Lowering speed limits. Closing drive-through lanes. Slapping extra fees on owners of smog-belching vehicles.
Those are among the strategies often talked about to reduce air pollution in the Dallas-Fort Worth region.
But all those options combined wouldn't be enough to bring the Metroplex into compliance if the Environmental Protection Agency moves forward with a plan to lower the national ozone standard to 65 parts per billion, a clean-air advocate warned Fort Worth business and political leaders Wednesday.
It would be impossible for the region to comply with that standard, which could be enacted as soon as July, said Jenna Cohen, executive director of the North Texas Clean Air Coalition.
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"Just our ground-level ozone, if nobody was in a car, we'd already be at 60 parts per billion," Cohen told members of the 35W Coalition during a quarterly meeting at Texas Motor Speedway. "If the EPA lowered the level to 65, obviously we can't do that. We can't have people not driving their cars. But that is the worst-case scenario. We would not be able to drive and would not get the federal funding for our light rail."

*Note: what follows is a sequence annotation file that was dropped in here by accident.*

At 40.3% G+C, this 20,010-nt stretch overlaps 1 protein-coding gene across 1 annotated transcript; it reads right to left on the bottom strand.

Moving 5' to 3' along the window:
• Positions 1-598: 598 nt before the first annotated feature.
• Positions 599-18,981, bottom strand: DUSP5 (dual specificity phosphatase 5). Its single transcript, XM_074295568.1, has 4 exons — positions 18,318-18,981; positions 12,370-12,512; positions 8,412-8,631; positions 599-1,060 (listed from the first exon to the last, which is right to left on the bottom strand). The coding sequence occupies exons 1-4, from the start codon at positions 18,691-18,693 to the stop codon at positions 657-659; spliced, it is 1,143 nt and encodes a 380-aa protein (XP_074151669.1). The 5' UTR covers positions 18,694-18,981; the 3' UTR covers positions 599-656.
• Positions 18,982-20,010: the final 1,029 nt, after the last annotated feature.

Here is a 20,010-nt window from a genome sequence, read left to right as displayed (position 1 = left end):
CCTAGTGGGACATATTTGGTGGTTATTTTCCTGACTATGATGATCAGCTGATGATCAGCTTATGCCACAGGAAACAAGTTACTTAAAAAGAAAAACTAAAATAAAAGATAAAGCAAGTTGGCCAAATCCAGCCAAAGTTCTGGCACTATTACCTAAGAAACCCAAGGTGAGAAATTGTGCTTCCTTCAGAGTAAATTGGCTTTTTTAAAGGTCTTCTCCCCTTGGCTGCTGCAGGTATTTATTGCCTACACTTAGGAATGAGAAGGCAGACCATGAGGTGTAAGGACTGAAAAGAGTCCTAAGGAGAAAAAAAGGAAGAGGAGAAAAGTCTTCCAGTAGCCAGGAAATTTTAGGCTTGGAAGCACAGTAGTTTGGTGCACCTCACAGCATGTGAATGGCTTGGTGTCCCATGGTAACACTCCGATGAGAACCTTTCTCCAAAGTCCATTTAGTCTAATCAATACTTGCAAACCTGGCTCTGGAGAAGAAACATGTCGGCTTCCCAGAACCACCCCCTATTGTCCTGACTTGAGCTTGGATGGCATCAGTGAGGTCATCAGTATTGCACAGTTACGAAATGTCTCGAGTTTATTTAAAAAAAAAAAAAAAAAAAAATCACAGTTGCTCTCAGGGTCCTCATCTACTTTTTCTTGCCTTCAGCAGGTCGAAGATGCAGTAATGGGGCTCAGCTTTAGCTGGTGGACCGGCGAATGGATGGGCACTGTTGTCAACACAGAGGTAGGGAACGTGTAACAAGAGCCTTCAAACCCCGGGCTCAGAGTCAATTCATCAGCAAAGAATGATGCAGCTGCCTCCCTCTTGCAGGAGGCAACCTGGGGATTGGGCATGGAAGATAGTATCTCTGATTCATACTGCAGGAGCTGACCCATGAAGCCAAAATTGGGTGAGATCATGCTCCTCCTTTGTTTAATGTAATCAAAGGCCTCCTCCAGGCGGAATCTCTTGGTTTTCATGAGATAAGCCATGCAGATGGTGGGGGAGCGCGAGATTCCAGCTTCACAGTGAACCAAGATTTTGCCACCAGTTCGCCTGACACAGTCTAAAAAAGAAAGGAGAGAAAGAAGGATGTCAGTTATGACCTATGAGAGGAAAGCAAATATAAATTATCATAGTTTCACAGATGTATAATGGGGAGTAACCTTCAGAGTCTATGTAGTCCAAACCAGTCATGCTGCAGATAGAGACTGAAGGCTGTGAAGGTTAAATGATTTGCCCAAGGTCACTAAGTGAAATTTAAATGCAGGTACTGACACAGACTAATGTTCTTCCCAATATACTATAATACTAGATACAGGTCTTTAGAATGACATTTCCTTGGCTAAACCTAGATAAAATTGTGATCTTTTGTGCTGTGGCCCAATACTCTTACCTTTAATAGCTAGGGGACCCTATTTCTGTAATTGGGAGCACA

Ground-level ozone is the main ingredient in smog, which can cause serious breathing problems -- especially for seniors, children and people with ailments such as asthma. Ozone is caused by hundreds of thousands of vehicles on the road and other sources such as natural gas wells and industrial plants.
The current EPA standard is 84 parts per billion, and the nine largest counties in Dallas-Fort Worth are on the verge of complying with it after years of violating federal clean-air laws. Today, the area emits just under 86 parts per billion, based on measurements taken during eight-hour periods and averaged over three years.
The EPA's decision could come in July and could result in a loss of billions of dollars in federal funding if the region continues to produce more ozone than allowed.
But the tougher standard could prevent 12,000 premature deaths and 58,000 cases of asthma, the EPA said in a statement e-mailed from its Washington office. Officials at the EPA's regional office in Dallas did not elaborate.
Still, companies could lose tens of millions of dollars, and the region could lose thousands of jobs, said Russell Laughlin, president of the 35W Coalition and senior vice president of Hillwood Properties, which built Alliance Airport and the surrounding development.
Business and political leaders meet quarterly as the 35W Coalition to discuss ways to improve and expand the Interstate 35W corridor in northern Tarrant County and southern Denton County. They were alarmed by Cohen's assessment of the EPA's possible action. They noted that the region has had tremendous success during the past decade in reducing ozone but said the federal agency keeps changing the rules.
"They keep moving the goal posts," said Barney Holland Jr., president of Barney Holland Oil Co. in Fort Worth.
Gordon Dickson, 817-390-7796